(Original post from 25.11.2011)
Another little bloglet about my soon-to-be oh so awesome RPG Audioplayer. This time, I have been wondering how to implement a useable previous function.
I decided to create a list of integers, where each integer represents an index of the playlist. Initially, this list will collect the previous indices of the list, e.g. a list of 40 songs. It starts at 0 and goes regularly and playing the first 5 songs, i.e. the list will be [0,1,2,3,4]. Then it is switched to random and songs number 34 and 27 are played, leaving the list at [0,1,2,3,4,33,26]. This will go on until a certain threshold length (say 20 items). Once it reaches length 20, the first item will be removed and the latest one will be appended to the end. That way, this list will not reach ridiculous lengths when used for a long time.
When someone moves backwards, the new index will be the last item in the list, which will then be removed from the list. If someone then truly presses 20 times previous, then the code should just check for an empty list and stay at its current index.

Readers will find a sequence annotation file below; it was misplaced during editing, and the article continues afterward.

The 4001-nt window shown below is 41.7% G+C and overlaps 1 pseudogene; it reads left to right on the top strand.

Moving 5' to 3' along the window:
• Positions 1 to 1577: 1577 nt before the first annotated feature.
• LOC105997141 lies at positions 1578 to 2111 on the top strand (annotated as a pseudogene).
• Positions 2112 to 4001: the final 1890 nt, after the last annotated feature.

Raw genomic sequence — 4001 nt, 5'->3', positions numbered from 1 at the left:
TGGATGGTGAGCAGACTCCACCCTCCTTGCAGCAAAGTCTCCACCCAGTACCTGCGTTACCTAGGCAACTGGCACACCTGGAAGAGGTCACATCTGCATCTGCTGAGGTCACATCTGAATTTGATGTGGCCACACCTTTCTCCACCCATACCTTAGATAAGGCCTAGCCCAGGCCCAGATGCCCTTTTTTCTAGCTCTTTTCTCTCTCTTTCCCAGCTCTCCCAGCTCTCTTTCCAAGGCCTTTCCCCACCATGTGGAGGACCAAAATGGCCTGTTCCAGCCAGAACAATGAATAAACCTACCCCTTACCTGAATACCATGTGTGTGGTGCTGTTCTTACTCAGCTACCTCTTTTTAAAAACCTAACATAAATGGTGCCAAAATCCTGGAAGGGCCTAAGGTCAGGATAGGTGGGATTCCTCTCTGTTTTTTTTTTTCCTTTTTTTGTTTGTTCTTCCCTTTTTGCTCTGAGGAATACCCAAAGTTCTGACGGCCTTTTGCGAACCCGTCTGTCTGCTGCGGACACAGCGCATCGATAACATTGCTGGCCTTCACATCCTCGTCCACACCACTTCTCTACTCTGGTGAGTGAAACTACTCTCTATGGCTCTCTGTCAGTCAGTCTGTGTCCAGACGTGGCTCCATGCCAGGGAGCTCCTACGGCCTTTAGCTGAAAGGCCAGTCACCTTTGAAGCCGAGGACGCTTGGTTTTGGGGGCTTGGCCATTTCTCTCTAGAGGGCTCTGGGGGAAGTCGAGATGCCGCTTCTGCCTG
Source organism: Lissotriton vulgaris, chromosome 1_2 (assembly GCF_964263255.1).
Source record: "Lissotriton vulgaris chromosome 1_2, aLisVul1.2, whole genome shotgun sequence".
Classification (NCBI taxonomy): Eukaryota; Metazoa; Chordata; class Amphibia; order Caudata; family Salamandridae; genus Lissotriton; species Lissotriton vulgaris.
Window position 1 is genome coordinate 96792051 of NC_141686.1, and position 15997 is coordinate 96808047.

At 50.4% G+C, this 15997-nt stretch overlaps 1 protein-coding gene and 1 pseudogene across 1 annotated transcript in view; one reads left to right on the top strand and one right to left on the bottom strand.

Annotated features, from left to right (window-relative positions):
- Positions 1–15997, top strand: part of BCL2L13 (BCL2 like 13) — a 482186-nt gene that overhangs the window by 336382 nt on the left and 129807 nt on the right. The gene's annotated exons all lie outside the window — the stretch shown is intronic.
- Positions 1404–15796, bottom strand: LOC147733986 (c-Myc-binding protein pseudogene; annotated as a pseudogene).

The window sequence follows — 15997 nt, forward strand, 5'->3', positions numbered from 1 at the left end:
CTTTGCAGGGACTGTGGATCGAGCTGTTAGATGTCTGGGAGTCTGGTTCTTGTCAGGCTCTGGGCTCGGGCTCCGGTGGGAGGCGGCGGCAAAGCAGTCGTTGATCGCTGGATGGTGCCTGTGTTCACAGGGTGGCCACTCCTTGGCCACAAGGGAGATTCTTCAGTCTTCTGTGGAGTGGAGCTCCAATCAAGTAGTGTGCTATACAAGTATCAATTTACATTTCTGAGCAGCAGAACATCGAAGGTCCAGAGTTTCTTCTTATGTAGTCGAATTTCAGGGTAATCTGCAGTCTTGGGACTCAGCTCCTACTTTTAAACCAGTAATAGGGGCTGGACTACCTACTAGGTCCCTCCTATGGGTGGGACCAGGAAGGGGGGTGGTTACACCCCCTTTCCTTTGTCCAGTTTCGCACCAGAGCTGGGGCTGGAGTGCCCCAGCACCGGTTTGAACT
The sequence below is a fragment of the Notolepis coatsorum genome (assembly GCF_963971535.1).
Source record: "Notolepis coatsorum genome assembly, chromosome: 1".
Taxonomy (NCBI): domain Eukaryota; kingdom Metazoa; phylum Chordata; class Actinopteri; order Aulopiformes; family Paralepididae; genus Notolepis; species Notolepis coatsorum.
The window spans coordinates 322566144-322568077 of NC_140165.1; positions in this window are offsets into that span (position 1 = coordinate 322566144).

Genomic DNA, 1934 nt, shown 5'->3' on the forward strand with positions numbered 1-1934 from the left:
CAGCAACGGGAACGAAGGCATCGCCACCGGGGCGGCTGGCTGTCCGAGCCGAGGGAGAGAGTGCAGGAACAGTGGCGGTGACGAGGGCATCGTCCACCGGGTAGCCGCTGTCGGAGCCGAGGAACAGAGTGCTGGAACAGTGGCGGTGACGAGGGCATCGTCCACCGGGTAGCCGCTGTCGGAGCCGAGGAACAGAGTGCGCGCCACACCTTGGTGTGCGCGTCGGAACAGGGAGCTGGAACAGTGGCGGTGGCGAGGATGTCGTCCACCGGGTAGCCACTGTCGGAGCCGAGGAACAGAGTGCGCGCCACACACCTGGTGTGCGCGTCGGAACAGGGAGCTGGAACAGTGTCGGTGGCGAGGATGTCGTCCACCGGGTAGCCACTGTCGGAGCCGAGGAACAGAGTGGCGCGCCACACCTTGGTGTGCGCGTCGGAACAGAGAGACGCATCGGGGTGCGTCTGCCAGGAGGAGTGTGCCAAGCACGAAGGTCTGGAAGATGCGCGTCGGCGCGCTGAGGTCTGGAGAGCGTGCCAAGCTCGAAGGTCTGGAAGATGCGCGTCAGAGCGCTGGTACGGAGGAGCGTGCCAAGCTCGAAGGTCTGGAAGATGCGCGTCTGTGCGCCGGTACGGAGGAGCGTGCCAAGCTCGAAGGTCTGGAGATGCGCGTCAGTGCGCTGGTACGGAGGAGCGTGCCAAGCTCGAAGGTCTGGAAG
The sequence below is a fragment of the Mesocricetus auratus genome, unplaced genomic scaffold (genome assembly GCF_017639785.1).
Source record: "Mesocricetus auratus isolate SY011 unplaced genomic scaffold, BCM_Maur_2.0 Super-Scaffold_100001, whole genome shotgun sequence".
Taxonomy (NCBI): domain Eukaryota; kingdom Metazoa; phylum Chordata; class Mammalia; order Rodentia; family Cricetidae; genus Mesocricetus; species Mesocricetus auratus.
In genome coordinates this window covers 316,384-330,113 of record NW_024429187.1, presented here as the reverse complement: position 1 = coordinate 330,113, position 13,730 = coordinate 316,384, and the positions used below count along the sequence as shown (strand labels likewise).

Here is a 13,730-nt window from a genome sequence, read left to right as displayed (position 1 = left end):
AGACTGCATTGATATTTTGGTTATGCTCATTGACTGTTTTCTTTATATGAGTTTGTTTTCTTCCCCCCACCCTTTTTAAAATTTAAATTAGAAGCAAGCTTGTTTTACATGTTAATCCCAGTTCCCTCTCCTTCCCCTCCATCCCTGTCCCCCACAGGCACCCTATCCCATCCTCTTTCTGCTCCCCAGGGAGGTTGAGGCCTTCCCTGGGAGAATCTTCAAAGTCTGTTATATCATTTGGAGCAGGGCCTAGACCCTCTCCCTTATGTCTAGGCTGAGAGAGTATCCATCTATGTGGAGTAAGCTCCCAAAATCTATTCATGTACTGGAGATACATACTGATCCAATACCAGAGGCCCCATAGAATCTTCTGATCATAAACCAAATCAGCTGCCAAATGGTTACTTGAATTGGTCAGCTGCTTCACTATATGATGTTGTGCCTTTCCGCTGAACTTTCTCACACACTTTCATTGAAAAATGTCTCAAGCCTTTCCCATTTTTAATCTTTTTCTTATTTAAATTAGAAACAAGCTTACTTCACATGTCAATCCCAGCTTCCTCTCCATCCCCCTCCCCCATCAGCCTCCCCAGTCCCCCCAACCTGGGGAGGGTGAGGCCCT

How the audiere code is introduced with first resetting and only if x milliseconds were run before allowing a previous to be called, remains to be seen, but we’ll cross that bridge when we come to it.
So talking in code all the above operations should be standard python fare. Let’s try it:
l = range(0,5) for i in range(15): l.append(random.choice(xrange(41))) # example l is: # [0, 1, 2, 3, 4, 14, 17, 33, 12, 20, 16, 7, 28, # 38, 24, 18, 29, 5, 36] # Another index is added l.pop(0) l.append(nex_index) # New list is: # [1, 2, 3, 4, 14, 17, 33, 12, 20, 16, 7, 28, # 38, 24, 18, 29, 5, 36, new_index] # Someone presses "Previous" if l = : # when someone presses previous 20 times new_index = index else: new_index = l.pop() # removes last list item
I’m a little surprised myself now, that I only had to use the list.pop() method, but indeed using it, should solve all the problems outlined here.
I shall now implement them and see if it works 😀